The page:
-- Betty Griffith House: Renewal grant for $28,849 the Peace Project in St. Johns County to end the cycle of domestic violence by educating students, parents and teachers.

-- The Bridge of Northeast Florida: $50,000 to help offset state cutbacks for the Bridge Teen Community Connection providing youth with academic assistance, mentoring, healthcare and health education, computer skills, job skill training and placement.

-- Children's Crisis Center: $36,854 renewal grant for the Child Victim Rapid Response Program for child abuse prevention and intervention in the Englewood full service school area.

-- Communities In Schools – Jacksonville: $73,982 to help offset state funding cutbacks for an in-school drop-out prevention program at 11 schools serving an estimated 1,000 students and their families. Also, $3,050 for a Best Practices Workshop for After-School programs.

-- Communities In Schools of Nassau County: $30,000 to help offset state funding cuts for the in-school dropout prevention program entitled Comprehensive Approach to Readiness Skills (CARS) at four schools in the Nassau County School District.

-- Community Connections: $50,000 to help offset state cutbacks at the A. L. Lewis Center for after-school and summer services for children and families; and matching funds for the Girls Club Leadership Program funded by the Remmer Family Foundation.

-- Duval County 4-H Foundation: $20,000 renewal grant for the Junior Master Gardener Program of hands-on horticultural learning and academic skills practice in reading, math, writing and science, using the Texas A&M developed curriculum.

-- Family Counseling Services: $40,000 renewal grant for the Families and Schools Together (FAST) early intervention program for at-risk youth and their families.

-- Family Nurturing Center of Florida: $28,985 renewal grant for a parent education and visitation program for abused children and their biological and foster families.

-- The Florida Ballet: $10,000 to provide a scholarship fund for professional training for young talented low-income inner city youth.

-- Gateway Community Services, Inc.: Renewal grant for $28,000 for a therapeutic art program for children in recovery from substance abuse and their families.

-- Girls Inc. of Jacksonville: $30,000 Straight Talk renewal grant for the Teen Pregnancy Prevention (PAP) program to strengthen girls' skills to avoid pregnancy, promote health, and think realistically about their goals, values, relationships and futures.

-- Historic St. Johns County Police Athletic League: $30,000 renewal grant for multi-site after-school reading, cultural arts and tutoring program for youth in Hastings.

-- Hope Haven Children's Clinic and Family Center: $5,000 for outreach diagnostic and evaluation services, and therapeutic groups for low-income inner-city students.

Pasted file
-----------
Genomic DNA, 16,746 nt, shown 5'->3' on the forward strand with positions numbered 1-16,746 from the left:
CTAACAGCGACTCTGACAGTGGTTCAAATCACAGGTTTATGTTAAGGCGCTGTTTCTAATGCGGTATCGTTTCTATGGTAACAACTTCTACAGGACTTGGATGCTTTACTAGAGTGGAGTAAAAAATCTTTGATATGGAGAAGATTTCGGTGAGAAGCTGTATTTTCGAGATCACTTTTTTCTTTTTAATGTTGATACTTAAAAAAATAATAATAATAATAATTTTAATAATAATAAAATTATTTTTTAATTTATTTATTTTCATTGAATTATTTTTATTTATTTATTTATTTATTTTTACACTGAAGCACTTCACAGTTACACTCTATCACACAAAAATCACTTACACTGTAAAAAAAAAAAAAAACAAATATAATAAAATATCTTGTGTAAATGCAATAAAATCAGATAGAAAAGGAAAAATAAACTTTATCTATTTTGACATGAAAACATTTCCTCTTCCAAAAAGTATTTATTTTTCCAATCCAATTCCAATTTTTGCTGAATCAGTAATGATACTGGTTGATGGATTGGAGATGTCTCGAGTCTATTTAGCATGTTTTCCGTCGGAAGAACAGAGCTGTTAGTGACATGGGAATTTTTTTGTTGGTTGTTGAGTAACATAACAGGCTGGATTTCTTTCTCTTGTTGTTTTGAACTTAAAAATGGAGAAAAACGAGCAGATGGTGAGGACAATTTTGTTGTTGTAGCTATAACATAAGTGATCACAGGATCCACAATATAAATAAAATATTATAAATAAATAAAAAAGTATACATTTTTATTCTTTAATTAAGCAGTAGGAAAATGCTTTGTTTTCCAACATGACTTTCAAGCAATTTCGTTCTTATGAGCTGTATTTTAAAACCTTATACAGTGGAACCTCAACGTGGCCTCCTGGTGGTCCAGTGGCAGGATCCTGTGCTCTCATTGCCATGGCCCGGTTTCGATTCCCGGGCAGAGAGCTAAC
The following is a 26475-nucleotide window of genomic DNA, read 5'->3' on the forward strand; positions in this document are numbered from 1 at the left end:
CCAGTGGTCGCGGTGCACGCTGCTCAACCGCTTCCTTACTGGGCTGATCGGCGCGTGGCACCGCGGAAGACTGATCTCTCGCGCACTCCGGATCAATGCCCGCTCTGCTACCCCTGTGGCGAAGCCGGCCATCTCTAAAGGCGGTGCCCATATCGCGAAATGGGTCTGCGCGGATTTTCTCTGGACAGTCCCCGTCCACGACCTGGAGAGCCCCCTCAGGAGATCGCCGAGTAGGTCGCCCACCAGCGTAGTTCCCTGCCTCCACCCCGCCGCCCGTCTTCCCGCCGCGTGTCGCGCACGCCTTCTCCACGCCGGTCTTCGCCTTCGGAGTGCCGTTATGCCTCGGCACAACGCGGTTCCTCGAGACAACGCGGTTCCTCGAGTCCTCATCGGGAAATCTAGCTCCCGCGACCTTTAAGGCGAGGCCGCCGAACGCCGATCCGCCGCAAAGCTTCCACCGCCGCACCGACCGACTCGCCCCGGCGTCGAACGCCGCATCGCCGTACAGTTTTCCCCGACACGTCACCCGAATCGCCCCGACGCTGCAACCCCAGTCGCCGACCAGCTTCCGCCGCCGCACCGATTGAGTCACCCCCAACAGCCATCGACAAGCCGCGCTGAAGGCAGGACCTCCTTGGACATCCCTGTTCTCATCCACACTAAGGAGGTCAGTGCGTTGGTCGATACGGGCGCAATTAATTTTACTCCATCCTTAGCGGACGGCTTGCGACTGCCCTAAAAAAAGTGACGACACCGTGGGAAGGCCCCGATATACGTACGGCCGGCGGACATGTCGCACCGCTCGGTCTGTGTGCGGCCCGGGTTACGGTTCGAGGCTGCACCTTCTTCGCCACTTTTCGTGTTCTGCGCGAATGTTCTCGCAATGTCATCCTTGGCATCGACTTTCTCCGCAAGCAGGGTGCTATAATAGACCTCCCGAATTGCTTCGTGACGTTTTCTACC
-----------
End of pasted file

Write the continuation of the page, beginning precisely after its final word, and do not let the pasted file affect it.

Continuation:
-- Jacksonville Alliance for the Prevention of Adolescent Pregnancy: $1,762 for 2002 Teen Summit.

-- Jacksonville Children's Chorus: $6,300 to provide scholarship funds for economically disadvantaged children.

-- Jacksonville Public Libraries Foundation: $2,000 for the "Jax. Reads!" program to encourage teens to read the classic novel of bigotry and morality, To Kill a Mockingbird; and participate in discussion groups held at public libraries, schools and other sites.

-- JASMYN: $25,652 for a renewal grant for the "Safety Net" project, which builds on and expands the Safe Schools Program.

-- Jewish Family & Community Services: $7,315 for a renewal grant for the "Collage" project for girls, ages from 11-17; and for a teen suicide prevention support group.

-- The Kesler Mentoring Connection, Inc.: $2,000 to provide support for mentoring awareness and recruitment.

-- Kiwanis Club of Jacksonville: $5,000 renewal grant for the "We Read to Succeed" for middle school aged teenagers with academic and emotional problems

-- Leadership Jacksonville, Inc.: $3,500 for leadership workshops for students at Andrew Jackson High School, and teen-to-teen mentoring for student leaders.

-- NBA Chance: $25,000 "Teen Streets," an after-school cultural enrichment and pregnancy prevention program at the Hollybrook Homes and surrounding community.

-- North Jacksonville Youth Development: $18,900 for a renewal grant to provide after-school and summer activities on Jacksonville's northside, including homework assistance, tutoring, martial arts, computer courses, and volunteerism.

-- PACE Center for Girls: $35,000 to open PACE's on-site "Straight Talk" Health Clinic, primary care services in partnership with the Duval County Health Department.

-- Safe Harbor Boys Home: $20,000 for funding to purchase a Dynamometer machine for an Engine Diagnostics Training Program, for their vocational education program.

-- The Sanctuary of Northeast Florida, Inc.: $25,203 for reading and "All that Jazz" after-school and summer program in the Springfield neighborhood.

-- St. Vincent's Foundation: $20,000 renewal grant for mobile medical outreach vehicles providing medical care to low-income, homeless and uninsured children and families.

-- Youth Crisis Center: $50,000 for the final phase of campus renovations that will upgrade program facilities and consolidate all of the staff on-site.